Therefore, the gaps for estimates of costs in this report of MMIT are almost identical to those listed above. In addition, we identified gaps in research quality centering on research design and analysis. We need highly trained and experienced researchers and economists to complete useful and usable cost and economics studies in the complex and changing domain of MMIT.


This report identified broad based strengths and gaps in the MMIT literature. Many of the major endpoints sought were found to show positive and statistically significant improvements, especially those that dealt with process and issues related to use, usability, knowledge, skills, and attitudes. Clinical endpoints and full economic evaluations were lacking. We also identified gaps in the study of the phases of medication, people involved, locations of studies, and research methods. We also identified areas where these gaps are becoming more important such as patient and family needs and opportunities related to MMIT, complete MMIT systems, and interoperability. Much research has been done in MMIT, and moving forward needs directed and careful planning and vision to fill gaps in our evidence base, harness the best established and new research methods, and build on what we already know to embrace new and advancing abilities of MMIT.

KQ3. What critical information regarding the impact of health IT applications implemented to support the phases of medication management is needed to give clinicians (physicians, nurses, psychologists, dentists), pharmacists, health care administrators, patients, and their families a clear understanding of the value proposition particular to them?

The value propositions of health IT applications have been difficult to quantify with more of a focus in recent years on framing how best to consider and measure it.784 Menachemi and Brooks785 review the benefits and costs of EHRs and associated patient safety technologies. They have found that studies assessing the benefits of the technologies in process and clinical outcomes are far more frequent than those assessing the return on investment. This trend is supported by the considerable evidence presented in the current report; while we include numerous studies assessing process changes and clinical outcomes, the body of evidence on cost-effectiveness is sparse. A number of barriers to measuring return on investment in health technologies exist. Technologies do not result in a direct income stream and the benefits often accrue to organizations other than the ones making the investment as, for example, clinical benefit to patients and financial benefits to payers rather than the hospitals making the investments.785 Investments in health IT produce a fundamentally different kind of asset to health care providers, and the technologies and changes they bring are so complex that it is difficult to measure their benefits.784 Certainly the body of literature looking at return on investment for the various technologies covered in this report, across the various settings, is very limited.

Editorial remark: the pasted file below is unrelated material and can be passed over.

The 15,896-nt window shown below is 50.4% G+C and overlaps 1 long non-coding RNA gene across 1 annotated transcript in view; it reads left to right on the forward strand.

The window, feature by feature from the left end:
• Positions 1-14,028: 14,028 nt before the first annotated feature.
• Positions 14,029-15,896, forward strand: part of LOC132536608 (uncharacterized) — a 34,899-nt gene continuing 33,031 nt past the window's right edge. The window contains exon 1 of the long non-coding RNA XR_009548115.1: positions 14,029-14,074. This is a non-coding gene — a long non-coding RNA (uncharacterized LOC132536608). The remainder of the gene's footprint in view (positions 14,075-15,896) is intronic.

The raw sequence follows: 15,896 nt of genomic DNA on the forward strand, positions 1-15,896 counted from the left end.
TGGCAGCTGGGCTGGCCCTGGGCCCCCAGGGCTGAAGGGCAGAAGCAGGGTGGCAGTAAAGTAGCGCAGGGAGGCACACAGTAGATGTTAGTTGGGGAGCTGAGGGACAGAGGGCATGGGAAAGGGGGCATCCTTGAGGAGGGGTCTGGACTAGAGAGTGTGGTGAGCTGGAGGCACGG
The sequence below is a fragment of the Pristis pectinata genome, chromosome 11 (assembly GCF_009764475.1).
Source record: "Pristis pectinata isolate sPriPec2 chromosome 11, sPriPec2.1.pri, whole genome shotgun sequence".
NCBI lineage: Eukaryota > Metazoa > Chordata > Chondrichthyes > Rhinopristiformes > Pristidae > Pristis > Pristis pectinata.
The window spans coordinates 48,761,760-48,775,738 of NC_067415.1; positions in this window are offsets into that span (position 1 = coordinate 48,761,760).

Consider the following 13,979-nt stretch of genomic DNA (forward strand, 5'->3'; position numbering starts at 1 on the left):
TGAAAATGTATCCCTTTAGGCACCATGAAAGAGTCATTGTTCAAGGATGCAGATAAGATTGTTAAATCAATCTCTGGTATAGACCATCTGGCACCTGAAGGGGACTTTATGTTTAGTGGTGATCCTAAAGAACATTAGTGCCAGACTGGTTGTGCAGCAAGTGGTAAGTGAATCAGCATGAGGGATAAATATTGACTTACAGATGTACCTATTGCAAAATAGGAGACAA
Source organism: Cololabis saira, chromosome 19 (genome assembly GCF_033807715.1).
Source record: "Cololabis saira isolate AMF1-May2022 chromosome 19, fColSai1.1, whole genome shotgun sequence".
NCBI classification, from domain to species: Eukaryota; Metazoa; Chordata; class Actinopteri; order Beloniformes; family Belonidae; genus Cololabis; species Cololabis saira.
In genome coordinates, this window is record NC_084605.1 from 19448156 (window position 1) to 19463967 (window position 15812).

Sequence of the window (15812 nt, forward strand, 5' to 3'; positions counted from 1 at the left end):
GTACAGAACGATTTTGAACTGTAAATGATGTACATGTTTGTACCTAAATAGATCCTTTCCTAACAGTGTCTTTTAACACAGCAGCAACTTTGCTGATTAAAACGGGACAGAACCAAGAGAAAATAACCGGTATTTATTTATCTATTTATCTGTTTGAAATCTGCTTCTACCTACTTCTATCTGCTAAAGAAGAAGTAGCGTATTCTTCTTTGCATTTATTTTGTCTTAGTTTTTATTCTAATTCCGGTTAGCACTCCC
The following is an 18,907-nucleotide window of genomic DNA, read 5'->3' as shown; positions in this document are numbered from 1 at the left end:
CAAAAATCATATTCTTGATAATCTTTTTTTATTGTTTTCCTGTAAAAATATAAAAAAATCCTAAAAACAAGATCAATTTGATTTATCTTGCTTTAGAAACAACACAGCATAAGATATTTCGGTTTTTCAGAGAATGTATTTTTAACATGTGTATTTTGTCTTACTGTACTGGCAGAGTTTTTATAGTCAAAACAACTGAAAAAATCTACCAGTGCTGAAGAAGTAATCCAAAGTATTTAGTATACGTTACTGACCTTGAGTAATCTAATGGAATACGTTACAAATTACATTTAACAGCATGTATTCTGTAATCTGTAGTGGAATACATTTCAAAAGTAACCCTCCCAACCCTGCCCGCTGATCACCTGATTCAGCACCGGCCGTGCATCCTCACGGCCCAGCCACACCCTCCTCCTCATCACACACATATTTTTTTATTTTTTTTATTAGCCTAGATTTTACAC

We use the Center for Information Technology Leadership’s (CITL) value framework (Table 24), which defines value as the sum of a technology’s financial, clinical, and organizational benefits.786 This fits well with the definition used by AHRQ whereby “value” is defined as “clinical, organizational, financial, or other benefits derived from the adoption, utilization, and diffusion of health IT less the costs of achieving these benefits” ( The same considerations for stakeholder value propositions are elements outlined by Ash and colleagues787 as important themes to consider when implementing a system, specifically CPOE. We recognize that this framework does not include patients as an element, but we believe that the framework could be applied to the patient perspective and incorporate value propositions for patients where applicable.

Table 24. Summary of the evidence in relation to the CITL value framework.

Table 24

Summary of the evidence in relation to the CITL value framework.

The required information to make an assessment of benefits is different depending on the stakeholder. The costs incurred by primary care physicians in practice will be different and balanced against different organizational benefits than those incurred in hospitals, and influenced by factors such as practice size, the sophistication of the technology, and others.786 Similarly, what constitutes benefits to a patient will be different from that of other users. Subramanian and colleagues788 have looked at costs and benefits to a number of stakeholders using CPOE with CDSS in long-term care facilities. Their process sheds light on the facets that we need to understand and study before we can make sweeping generalizations about value of health IT application. They identified the various stakeholders, the potential costs and benefits of the health IT, and factors which could affect costs and benefits. Ideally, such an assessment would be available for each stakeholder using each technology in each setting. This is not often the case so realistically we will broadly look at factors taken into account in making a value assessment and determine what we know and where the gaps lie.

Summary of the Findings